India said on Saturday it will not accept any project that violates the country’s “sovereignty and territorial integrity”, effectively ruling out participation in the Belt and Road Forum (BRF) summit beginning Sunday in Beijing to showcase President Xi Jinping signature project.
The China-Pakistan Economic Corridor (CPEC), a core part of the BRF, passes through Pakistan-occupied Kashmir (PoK) which India claims as its territory.
Twenty-nine countries are expected to be represented by either by their heads of state or government at the BRF, President Xi’s ambitious initiative to connect Asia to Europe and Africa with a massive network of rail, road and maritime links.
In a statement on Saturday, the external affairs ministry said saying “no country can accept a project that ignores its core concerns on sovereignty and territorial integrity.”
“Connectivity projects must be pursued in a manner that respects sovereignty and territorial integrity” of all countries, the MEA said.
“Guided by our principled position in the matter, we have been urging China to engage in a meaningful dialogue on its connectivity initiative…We are awaiting a positive response from the Chinese side.”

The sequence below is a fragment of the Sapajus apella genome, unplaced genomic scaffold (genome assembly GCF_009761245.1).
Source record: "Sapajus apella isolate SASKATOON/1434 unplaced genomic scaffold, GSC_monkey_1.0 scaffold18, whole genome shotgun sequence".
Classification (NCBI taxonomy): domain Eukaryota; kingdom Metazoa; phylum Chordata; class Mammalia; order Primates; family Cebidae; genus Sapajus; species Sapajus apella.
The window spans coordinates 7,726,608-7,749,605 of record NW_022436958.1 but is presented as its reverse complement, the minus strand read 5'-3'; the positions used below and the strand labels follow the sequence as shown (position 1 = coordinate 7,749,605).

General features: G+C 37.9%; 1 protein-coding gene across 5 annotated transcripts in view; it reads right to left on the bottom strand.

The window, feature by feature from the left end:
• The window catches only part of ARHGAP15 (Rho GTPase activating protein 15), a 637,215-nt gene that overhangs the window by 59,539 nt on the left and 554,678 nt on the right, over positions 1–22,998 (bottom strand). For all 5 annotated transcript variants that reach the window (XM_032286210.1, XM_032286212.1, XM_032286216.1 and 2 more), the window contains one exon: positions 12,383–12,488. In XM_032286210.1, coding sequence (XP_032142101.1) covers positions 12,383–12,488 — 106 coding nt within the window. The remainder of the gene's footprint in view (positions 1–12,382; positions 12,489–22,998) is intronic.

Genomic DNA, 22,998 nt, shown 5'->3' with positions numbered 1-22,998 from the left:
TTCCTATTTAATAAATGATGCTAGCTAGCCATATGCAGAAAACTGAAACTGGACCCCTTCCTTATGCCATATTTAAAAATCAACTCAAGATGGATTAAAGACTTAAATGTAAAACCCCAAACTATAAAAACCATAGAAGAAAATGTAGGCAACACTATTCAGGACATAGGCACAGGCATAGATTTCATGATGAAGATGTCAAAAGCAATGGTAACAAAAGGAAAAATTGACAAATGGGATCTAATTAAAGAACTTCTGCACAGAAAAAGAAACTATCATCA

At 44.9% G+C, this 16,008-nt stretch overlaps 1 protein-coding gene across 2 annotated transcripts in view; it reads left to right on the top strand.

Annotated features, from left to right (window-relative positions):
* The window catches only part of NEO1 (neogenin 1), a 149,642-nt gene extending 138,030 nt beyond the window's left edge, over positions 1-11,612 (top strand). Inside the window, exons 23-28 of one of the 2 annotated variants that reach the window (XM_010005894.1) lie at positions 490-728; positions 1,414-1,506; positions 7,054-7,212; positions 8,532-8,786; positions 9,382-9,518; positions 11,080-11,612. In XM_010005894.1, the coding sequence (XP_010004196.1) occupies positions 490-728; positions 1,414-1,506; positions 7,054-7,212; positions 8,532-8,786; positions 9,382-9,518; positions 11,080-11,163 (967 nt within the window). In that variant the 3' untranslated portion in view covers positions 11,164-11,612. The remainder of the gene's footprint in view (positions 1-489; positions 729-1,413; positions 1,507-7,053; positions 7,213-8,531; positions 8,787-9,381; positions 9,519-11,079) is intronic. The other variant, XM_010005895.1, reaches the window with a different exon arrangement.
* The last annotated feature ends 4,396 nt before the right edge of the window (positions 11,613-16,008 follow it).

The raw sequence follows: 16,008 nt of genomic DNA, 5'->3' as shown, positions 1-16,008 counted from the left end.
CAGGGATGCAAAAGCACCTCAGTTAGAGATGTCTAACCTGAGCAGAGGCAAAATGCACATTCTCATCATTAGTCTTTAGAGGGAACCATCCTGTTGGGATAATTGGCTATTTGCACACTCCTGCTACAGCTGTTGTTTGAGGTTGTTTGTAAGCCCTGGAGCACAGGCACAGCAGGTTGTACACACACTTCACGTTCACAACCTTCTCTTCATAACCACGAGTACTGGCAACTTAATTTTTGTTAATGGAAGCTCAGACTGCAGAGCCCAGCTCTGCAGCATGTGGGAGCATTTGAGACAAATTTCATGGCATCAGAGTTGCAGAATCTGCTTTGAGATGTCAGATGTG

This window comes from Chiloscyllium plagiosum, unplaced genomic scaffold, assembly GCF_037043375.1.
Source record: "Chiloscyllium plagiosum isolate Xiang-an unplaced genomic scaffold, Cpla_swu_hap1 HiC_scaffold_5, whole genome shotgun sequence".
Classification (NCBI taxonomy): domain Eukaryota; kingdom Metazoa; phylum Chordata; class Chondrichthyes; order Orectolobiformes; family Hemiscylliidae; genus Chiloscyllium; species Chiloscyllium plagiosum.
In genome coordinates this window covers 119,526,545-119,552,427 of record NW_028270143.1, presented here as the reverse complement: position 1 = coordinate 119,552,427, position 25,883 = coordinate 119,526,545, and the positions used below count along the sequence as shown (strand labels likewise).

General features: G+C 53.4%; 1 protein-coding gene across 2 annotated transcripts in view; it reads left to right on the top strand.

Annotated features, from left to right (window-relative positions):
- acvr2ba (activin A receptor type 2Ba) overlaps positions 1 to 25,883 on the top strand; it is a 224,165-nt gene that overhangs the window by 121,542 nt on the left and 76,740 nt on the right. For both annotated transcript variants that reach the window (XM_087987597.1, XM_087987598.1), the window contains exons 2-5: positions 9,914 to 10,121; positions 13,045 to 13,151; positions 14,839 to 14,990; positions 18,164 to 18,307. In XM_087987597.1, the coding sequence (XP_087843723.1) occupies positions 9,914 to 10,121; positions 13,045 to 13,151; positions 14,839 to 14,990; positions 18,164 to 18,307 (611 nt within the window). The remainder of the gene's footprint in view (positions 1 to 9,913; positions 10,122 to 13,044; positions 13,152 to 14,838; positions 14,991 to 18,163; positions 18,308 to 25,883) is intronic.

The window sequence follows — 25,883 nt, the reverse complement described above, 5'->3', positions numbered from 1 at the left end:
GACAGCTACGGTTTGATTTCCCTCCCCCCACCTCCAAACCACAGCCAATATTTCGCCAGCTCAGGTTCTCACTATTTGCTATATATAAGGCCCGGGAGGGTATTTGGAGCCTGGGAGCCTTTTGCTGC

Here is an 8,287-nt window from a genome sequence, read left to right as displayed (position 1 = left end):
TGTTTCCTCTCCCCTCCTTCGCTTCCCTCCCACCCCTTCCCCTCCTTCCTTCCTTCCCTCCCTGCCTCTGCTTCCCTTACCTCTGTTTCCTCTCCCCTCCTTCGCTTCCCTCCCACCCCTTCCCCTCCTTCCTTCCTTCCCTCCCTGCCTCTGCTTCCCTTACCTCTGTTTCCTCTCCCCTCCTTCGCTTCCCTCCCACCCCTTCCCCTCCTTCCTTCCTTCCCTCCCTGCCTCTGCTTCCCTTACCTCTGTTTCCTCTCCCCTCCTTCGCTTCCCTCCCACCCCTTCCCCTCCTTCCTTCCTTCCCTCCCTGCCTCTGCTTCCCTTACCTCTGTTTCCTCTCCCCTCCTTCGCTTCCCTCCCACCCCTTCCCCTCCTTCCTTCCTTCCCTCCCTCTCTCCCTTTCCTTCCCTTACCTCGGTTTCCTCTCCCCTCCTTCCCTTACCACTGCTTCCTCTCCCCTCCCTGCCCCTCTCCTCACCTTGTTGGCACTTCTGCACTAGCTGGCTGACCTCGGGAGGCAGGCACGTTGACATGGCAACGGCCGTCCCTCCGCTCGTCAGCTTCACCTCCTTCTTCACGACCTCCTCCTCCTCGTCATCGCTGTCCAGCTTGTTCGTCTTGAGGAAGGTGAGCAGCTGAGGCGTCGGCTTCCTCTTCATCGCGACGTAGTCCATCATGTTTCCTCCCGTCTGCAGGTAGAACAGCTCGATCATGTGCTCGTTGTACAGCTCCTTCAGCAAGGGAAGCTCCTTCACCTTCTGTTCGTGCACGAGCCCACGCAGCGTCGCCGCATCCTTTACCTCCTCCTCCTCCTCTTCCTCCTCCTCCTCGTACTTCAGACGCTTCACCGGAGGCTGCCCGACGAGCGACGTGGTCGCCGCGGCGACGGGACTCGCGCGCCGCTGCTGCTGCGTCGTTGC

The infrastructure project, couched in China’s soft power projections, would help China get road routes that are necessary for both its energy needs and selling goods in Asian, European and African markets.
India is also concerned that the 3,000 km long project connecting Pakistan’s deep-water port Gwadar and China’s Xinjiang stem from the fact the facility in Pakistan, which was taken over by the Chinese, could become a future naval base that will enable Beijing to increase its sphere of influence in the Indian Ocean region.
Beijing has been nonchalant about the CPEC impinging on India’s sovereignty as it passes through the Gilgit-Baltistan region in PoK. But, in recent days, China has tried to assuage India’s feelings by asserting that the commercial corridor will not have any impact on its stand that the Kashmir issue should be settled by New Delhi and Islamabad through dialogue.
Over the past year, New Delhi and Beijing have locked horns over India’s entry into the NSG club, a proposed UN ban on Jaish-e-Muhammad leader Masood Azhar and the Dalai Lama’s Arunachal Pradesh visit.